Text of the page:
Heroin took my Friend

Disheartened. Depressed. “Why bother, Joani, you are working at a losing game. Whack a mole, that is it, that is what you are doing.”

Do I believe in what I’m doing, interventions, to get people into treatment for their disease?

I am just plain sad and discouraged. My sweet (sometimes pain-in-the-ass friend) is gone. She answered my tweets often. She was the kind of person who stayed in touch. She took selfies with everyone she knew. Did she know her short life was going to need to be chronicled? Did she leave us gifts of pictures? Her singing voice had a range and beauty that literally made you stop and listen; it was so good that if you did not see her you swore it was someone streaming from a playlist. Then you would turn a corner and there she was, usually sitting on the floor, legs crossed. Her guitar, as it turns out, was gently weeping.

My last selfie with me was a month preceding her unintentional death at a mutual friend’s wedding. Her life was taken by a disease few comprehend, even those who have been in its vise grip. Addiction.

A monster is roaming this earth—strong, altered heroin, laced with fentanyl and ketamine. Fentanyl is a potent narcotic; ketamine is commonly known as an elephant tranquilizer. They combine with heroin to make a powder keg of unpredictable strength. The people who are making this aberrant form of heroin not only don’t have an FDA approval stamp for the dosage strength, they apparently have no morals. So addicts are rolling the dice as their disease overrides the rationality in their hijacked brains and they snort or inject the poison and they fall asleep. The brain stem that is the control center for vital functions in the body slumbers as well, shutting down respiration, and the person with no oxygen circulating through his body to supply all organs with necessary air drifts off to death.

The “heroin epidemic” is so much larger than me that I have faltered in my desire to fight it. It looms tall with a huge knife pointed at my neck. It laughs at me, “I won, Joani, I took your friend.”

But that was yesterday. A day of disbelief, tears, and grief.

Today, you son of a bitch, I will continue to hunt you. If enough of us play whack a mole, maybe we could win. Maybe, probably not.

But remember the Jewish proverb that came to the forefront of our modern recognition when a war raged, when another monster was roaming the European continent and murdering millions: “When you save one person you save the world entire.”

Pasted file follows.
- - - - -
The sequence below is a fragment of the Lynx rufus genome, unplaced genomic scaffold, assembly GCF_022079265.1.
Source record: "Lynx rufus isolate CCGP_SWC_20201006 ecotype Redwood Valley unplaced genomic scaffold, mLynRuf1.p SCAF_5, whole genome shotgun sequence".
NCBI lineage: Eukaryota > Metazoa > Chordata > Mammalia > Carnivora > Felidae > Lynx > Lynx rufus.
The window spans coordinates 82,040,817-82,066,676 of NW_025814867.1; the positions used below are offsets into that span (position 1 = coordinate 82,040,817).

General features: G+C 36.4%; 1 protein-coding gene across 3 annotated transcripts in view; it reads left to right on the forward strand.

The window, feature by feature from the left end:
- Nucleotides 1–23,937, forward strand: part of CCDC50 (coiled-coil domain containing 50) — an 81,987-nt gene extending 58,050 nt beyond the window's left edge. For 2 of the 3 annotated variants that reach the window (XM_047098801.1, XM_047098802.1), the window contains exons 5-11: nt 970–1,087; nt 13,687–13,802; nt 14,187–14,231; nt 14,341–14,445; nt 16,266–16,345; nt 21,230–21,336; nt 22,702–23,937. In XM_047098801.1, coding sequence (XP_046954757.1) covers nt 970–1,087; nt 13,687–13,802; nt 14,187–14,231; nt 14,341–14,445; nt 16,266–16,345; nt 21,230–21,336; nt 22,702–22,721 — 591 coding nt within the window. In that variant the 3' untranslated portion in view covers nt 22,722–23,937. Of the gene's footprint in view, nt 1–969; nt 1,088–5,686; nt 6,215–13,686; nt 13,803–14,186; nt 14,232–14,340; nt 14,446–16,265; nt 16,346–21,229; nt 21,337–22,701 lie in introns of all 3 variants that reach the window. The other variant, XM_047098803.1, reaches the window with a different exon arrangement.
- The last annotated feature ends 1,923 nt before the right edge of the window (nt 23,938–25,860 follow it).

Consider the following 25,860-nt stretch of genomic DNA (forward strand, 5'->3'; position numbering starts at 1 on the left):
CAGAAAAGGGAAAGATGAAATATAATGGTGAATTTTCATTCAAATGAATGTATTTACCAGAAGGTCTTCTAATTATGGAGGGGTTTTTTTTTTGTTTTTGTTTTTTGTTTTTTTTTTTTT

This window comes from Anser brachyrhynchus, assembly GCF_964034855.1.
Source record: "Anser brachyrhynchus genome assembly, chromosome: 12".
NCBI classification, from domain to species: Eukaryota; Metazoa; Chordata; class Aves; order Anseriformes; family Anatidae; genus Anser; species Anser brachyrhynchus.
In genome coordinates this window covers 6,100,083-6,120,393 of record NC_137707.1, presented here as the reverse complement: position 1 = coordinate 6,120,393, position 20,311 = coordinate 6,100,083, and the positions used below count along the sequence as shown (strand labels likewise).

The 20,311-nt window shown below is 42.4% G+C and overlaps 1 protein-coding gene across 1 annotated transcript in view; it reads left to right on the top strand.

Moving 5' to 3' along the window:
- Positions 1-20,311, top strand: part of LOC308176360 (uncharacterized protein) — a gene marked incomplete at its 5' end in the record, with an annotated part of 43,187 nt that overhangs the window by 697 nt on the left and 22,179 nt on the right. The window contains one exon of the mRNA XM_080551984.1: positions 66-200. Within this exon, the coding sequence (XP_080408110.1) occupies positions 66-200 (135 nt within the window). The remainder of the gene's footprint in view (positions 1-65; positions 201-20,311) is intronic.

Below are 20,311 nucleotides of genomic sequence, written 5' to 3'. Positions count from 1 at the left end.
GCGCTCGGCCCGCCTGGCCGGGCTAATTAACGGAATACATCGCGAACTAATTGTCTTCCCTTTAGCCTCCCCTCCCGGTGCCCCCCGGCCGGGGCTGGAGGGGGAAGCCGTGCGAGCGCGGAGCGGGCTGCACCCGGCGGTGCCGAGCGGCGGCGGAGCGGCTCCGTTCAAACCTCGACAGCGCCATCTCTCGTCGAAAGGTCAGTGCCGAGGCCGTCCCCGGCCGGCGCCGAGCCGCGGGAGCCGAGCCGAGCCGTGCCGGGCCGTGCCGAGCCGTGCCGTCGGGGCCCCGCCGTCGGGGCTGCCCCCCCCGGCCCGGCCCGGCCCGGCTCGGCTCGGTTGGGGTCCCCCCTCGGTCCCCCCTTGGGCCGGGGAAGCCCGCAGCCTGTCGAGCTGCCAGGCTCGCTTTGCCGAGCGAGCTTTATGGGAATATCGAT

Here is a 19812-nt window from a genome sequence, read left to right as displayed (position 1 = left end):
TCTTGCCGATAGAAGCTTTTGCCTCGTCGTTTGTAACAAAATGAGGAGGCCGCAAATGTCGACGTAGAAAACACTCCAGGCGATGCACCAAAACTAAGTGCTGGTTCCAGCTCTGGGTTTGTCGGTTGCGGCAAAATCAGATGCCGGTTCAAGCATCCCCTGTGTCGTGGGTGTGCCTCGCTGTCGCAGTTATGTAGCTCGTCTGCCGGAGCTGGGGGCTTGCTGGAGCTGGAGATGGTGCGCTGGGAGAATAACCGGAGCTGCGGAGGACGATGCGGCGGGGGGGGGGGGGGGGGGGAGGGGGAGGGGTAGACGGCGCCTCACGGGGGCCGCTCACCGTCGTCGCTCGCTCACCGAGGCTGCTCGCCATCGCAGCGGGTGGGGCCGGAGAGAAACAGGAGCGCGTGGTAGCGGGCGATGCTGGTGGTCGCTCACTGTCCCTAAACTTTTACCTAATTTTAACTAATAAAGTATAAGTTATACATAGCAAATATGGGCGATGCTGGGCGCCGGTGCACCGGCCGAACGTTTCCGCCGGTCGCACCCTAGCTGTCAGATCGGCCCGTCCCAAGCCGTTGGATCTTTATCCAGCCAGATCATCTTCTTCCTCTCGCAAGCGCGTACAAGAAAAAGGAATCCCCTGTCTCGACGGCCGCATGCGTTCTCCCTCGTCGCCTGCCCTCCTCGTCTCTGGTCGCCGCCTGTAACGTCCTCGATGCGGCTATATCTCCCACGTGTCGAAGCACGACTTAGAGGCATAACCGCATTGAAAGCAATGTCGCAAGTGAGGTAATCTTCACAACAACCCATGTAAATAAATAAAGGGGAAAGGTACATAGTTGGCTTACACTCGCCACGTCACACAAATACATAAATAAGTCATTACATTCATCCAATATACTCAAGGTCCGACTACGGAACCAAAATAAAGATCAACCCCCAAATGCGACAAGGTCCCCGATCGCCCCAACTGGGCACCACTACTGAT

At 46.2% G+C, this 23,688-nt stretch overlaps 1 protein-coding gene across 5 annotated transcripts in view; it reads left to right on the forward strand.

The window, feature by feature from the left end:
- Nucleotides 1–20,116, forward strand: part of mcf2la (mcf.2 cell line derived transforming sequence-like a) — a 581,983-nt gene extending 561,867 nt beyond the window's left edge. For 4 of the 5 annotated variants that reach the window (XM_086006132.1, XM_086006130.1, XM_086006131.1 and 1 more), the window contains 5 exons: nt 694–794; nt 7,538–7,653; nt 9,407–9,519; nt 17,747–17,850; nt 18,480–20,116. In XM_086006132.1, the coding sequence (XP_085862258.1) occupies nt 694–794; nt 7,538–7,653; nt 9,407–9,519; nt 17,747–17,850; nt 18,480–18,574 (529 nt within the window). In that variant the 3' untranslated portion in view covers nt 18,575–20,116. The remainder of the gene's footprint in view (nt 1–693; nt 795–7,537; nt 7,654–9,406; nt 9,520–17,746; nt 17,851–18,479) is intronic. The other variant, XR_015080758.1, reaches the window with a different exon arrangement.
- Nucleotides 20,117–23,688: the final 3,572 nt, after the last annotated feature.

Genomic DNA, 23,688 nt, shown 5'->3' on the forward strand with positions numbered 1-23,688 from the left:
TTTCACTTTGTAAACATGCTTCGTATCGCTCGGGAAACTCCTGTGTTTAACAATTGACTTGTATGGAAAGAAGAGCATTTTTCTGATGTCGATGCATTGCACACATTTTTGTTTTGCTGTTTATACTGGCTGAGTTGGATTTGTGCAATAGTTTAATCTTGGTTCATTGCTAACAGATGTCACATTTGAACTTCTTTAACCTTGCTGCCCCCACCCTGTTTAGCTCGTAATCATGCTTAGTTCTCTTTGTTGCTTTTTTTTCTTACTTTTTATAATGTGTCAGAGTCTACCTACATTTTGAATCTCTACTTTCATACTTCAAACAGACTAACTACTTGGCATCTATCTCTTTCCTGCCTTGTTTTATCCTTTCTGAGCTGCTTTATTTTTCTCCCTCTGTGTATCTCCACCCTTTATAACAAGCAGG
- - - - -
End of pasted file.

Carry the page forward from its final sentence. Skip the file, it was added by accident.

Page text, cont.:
I will not give up, no matter how big the knife. In fact, my dear monster, you have ignited in me a bigger urge to carry on in my mission to save that one person. I laugh back at you. You are in fact stoking the flames of all of us in this fight against your poison . . . to cut your throat.

The last song I heard my friend sing was “Good Riddance.” The words now ring in my ears as a harbinger of what was going to be her fate:

Another turning point, a fork stuck in the road

Time grabs you by the wrist, directs you where to go

So make the best of this test, and don’t ask why

It’s not a question, but a lesson learned in time

It’s something unpredictable, but in the end it’s right

I hope you had the time of your life.

It was her life’s journey, I do not know why. I do know I will miss her.

Author: Joani The Interventionist @www.JoaniTheInterventionist.com

Hello! I am working as a full time Alc/drug/eating disorders and process accictions interventionist. I have had two books published, The Interventionist and Painkillers, Heroin and the road to sanity. Sanity can sometimes be elusive, I am a mom to two teens. Great kids really! I am a prior long term hospital RN for approximately 20 years in the neonatal area. Then I did a 180 ( long story, but stay with me) , I was employed in a state alcohol and drug rehab for 7 years as an RN. Following this , and no longer working as a RN, I I started doing interventions. I have done interventions for about eleven years with my own company , found at www.JoaniTheInterventionist.com My work is my passion, born out of my own personal and family darkness with this disease. And I feel lucky and blessed to have found gratifying work out of that pain. So join my blogs. Not quite sure what I will write, but that is the fun in it. Thanks for reading.

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